• Image about Nanjing
A magical scene from The Peony Pavilion, depicting two young lovers separated by death but still struggling to be together

Love, Actually

They call it the Ming Ring, China’s equivalent to Wagner’s epic four-opera Ring of the Nibelung. In its original form, The Peony Pavilion could certainly contend in length: The traditional Kunqu opera ran 20 hours long to the Ring’s 15. But the themes of the two works of art could not be more different. Instead of Wagner’s bombastic saga of gods and their dominion over the earth, The Peony Pavilion, even in its longest form, is simply about love.

The love story is at the heart of the China Jinling Dance Company’s version of The Peony Pavilion (also known by its Chinese name, Mudan Ting). The performance boils Peony down to 90 minutes of pure dance, distilled from its traditional long mix of song, dance and poetry. Less verbal and less verbose, the production allows the story itself to take center stage. Despite some stunning ensemble dancing and a string of beautiful sets, the tale stays focused tightly on two young lovers who first meet in a dream, then are separated by death only to (spoiler alert) reunite again in the land of the living.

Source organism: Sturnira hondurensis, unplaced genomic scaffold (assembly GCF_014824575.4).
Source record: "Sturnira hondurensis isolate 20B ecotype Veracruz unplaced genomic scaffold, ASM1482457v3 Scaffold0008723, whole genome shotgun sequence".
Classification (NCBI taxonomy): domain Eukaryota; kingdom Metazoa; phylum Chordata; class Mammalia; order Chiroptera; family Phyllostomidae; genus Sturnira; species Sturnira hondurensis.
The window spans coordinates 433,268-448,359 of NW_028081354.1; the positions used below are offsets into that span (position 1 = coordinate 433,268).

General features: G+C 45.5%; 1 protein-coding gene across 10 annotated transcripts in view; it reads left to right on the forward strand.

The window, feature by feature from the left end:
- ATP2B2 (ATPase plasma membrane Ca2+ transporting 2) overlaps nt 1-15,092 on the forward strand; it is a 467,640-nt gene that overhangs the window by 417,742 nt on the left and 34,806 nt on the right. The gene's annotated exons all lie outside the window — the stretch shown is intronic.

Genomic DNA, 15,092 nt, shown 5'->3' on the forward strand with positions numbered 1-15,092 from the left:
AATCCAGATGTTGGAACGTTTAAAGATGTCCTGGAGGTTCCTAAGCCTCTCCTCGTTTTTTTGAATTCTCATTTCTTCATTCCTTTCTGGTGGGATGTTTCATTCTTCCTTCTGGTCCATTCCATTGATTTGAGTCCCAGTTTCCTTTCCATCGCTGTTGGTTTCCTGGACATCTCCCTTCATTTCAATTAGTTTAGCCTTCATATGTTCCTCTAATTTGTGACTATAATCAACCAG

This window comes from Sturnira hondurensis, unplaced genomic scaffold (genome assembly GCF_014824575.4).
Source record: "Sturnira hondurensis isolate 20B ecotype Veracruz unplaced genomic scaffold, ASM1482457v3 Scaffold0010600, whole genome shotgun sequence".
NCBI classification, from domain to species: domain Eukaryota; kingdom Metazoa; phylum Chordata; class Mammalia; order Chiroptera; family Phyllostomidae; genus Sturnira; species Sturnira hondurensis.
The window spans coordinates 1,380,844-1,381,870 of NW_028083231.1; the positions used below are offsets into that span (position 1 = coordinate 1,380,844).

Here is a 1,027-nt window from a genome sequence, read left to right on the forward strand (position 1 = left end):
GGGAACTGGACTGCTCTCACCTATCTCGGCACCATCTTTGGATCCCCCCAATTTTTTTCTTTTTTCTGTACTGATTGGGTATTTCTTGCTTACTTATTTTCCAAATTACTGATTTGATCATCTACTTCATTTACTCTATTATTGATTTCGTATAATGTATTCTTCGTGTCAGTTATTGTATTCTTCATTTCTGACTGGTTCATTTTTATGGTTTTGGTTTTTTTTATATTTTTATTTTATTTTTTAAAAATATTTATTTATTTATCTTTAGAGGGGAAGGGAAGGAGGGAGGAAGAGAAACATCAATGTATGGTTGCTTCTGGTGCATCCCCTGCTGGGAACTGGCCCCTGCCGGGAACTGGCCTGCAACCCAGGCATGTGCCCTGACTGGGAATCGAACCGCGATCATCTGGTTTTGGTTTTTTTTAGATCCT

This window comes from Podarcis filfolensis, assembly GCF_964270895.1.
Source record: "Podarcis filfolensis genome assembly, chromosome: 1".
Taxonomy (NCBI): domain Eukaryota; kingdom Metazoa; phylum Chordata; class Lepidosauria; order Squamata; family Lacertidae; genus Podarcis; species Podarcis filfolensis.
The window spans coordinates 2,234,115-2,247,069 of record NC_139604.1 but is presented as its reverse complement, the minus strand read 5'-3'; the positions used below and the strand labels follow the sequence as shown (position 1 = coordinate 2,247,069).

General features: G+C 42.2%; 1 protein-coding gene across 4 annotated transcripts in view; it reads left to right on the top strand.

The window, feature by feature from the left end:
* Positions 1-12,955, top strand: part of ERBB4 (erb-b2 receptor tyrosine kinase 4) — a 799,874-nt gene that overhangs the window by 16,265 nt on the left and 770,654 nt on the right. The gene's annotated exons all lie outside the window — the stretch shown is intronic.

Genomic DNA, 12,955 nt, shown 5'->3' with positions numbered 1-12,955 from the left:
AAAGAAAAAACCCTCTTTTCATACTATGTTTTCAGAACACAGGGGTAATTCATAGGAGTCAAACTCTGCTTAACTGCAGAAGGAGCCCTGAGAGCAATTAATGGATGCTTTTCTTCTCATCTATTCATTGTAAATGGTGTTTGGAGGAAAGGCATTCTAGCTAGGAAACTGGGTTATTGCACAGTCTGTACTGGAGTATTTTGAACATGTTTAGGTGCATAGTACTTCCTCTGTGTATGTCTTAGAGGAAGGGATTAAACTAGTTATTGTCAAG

The PeonyPavilion will be presented atthe David H. Koch Theaterat Lincoln Centerin New York City fromJan. 5-8, 2012. For tickets,call (212) 496-0600or go towww.davidhkochtheater.org

The play is a quintessential Nanjing artifact. The Peony Pavilion is set there in part. Its author, Tang Xianzu, had a long career as a bureaucrat in Nanjing and elsewhere before he retired to write, as many philosopher-politicians of the era did.

Despite the age of the play (it was first performed in 1598), the story still resonates in the modern world. After all, it’s about the wishes and intrigues of teenagers, especially of the heroine Du Liniang, who decides that she would rather die than live without her man. The close focus on teenage love, with a healthy dose of the supernatural, seems more like something from the Twilight series than a 400-year-old play.

And yet, the experience of seeing it live, with a first-ever U.S. performance by the four dozen elite Jinling dancers, goes far beyond anything you could see on the small screen. Come for the love story, as they say, but stay for the dance.